Improvement and enhancement
The south-west part of the Conservation Area is composed of large buildings, and any new development here is likely to be designed on a substantial scale. Conversely, the remainder of the Conservation Area is composed of relatively small buildings of one to four storeys, and new proposals here will need to be scaled appropriately.
The small scale of the older 18th century buildings is especially noticeable around Turner Street, Back Turner Street and Thomas Street. They represent the remains of the buildings originally constructed on greenfield sites. These streets and the buildings defining them create a rich tapestry of spaces and built form located hard up to the back of pavement. One of the aims of improvement will be to restore this characteristic where it has been eroded.
A number of sites have been left vacant where buildings have been demolished. Many of these are used as temporary car parks, which detract from the visual appeal of the area. Most of these sites should be developed with buildings which contribute to the character of the conservation area. A mix of uses would be appropriate, with housing being especially welcome.
It is important that the narrow-fronted character of the older buildings is retained in any new development. This will ensure a vertical rhythm in the 'street wall' when viewed in perspective. The height, scale, colour, form, massing and materials of new buildings should relate to the existing high quality buildings and also complement their character.
Both the larger and smaller buildings within the conservation area exhibit a great variety in style, but also a common unity which designers of new and refurbished buildings should acknowledge. However, superficial copies of historic buildings do not make a positive contribution to the historic character of the area. Each building should have a vitality of its own.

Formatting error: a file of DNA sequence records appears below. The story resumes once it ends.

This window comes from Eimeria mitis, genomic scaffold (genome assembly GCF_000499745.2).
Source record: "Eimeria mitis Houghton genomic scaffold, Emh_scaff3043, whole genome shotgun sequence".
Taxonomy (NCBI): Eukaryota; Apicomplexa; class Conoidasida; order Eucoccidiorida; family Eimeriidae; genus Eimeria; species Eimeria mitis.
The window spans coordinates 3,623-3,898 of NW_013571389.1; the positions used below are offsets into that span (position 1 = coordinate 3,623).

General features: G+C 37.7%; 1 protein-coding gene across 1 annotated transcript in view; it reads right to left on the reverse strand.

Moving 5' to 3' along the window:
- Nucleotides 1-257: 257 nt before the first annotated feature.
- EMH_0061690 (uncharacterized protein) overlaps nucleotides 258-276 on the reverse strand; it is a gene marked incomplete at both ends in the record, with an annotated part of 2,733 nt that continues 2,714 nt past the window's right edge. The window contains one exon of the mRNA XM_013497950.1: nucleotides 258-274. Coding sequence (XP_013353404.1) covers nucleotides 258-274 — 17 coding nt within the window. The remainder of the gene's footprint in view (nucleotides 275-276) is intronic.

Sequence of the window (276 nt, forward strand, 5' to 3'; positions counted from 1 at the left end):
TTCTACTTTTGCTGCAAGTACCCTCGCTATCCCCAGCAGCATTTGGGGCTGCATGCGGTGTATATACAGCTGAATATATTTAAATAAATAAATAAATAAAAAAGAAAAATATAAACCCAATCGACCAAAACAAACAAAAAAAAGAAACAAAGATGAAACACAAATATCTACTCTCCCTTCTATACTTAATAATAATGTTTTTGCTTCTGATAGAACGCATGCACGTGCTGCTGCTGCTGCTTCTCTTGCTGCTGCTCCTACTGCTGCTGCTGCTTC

Designers should be aware of proportion and rhythm in their buildings and also differentiate a ground floor, middle portion (where there is sufficient height to do so) and a top part which creates a varied skyline, in order to enhance the area.
Although there is great variety in building materials used in Smithfield, such as brick, stone and stucco, brick with stone dressings predominates. These solid, traditional materials should be used in preference to large expanses of cladding, concrete and glass.
Most windows are of the sliding sash type and are vertically proportioned, i.e. taller than they are wide. In cases where they have deteriorated beyond repair, replacement windows should be set in the same plane and be of similar kind and material to the originals. In new buildings, windows should be set back from the wall faces in order to create deep modelling on the facades.
The corner emphasis characteristic of Manchester buildings is evident in Smithfield, and its use in new developments will therefore be encouraged.
Signs and canopies should be carefully designed so as not to compete with or cancel the architectural details of buildings.